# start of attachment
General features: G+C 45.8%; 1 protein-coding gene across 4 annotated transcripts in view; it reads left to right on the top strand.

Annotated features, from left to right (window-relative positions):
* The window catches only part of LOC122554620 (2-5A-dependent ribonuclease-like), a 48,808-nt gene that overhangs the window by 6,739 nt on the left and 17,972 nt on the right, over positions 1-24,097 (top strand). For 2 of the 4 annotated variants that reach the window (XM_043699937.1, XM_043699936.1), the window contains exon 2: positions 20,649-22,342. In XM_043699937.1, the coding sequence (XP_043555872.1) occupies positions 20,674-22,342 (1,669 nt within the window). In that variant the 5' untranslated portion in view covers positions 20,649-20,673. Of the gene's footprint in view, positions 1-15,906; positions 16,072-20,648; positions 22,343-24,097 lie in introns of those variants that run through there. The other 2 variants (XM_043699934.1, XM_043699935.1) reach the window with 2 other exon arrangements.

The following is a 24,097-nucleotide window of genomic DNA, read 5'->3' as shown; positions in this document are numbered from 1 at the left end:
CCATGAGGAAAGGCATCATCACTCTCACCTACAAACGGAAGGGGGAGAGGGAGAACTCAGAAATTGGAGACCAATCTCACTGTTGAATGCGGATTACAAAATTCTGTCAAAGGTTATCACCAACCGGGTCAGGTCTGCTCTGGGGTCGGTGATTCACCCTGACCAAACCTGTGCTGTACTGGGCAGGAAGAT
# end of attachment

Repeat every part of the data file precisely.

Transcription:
General features: G+C 45.8%; 1 protein-coding gene across 4 annotated transcripts in view; it reads left to right on the top strand.

Annotated features, from left to right (window-relative positions):
* The window catches only part of LOC122554620 (2-5A-dependent ribonuclease-like), a 48,808-nt gene that overhangs the window by 6,739 nt on the left and 17,972 nt on the right, over positions 1-24,097 (top strand). For 2 of the 4 annotated variants that reach the window (XM_043699937.1, XM_043699936.1), the window contains exon 2: positions 20,649-22,342. In XM_043699937.1, the coding sequence (XP_043555872.1) occupies positions 20,674-22,342 (1,669 nt within the window). In that variant the 5' untranslated portion in view covers positions 20,649-20,673. Of the gene's footprint in view, positions 1-15,906; positions 16,072-20,648; positions 22,343-24,097 lie in introns of those variants that run through there. The other 2 variants (XM_043699934.1, XM_043699935.1) reach the window with 2 other exon arrangements.

The following is a 24,097-nucleotide window of genomic DNA, read 5'->3' as shown; positions in this document are numbered from 1 at the left end:
CCATGAGGAAAGGCATCATCACTCTCACCTACAAACGGAAGGGGGAGAGGGAGAACTCAGAAATTGGAGACCAATCTCACTGTTGAATGCGGATTACAAAATTCTGTCAAAGGTTATCACCAACCGGGTCAGGTCTGCTCTGGGGTCGGTGATTCACCCTGACCAAACCTGTGCTGTACTGGGCAGGAAGAT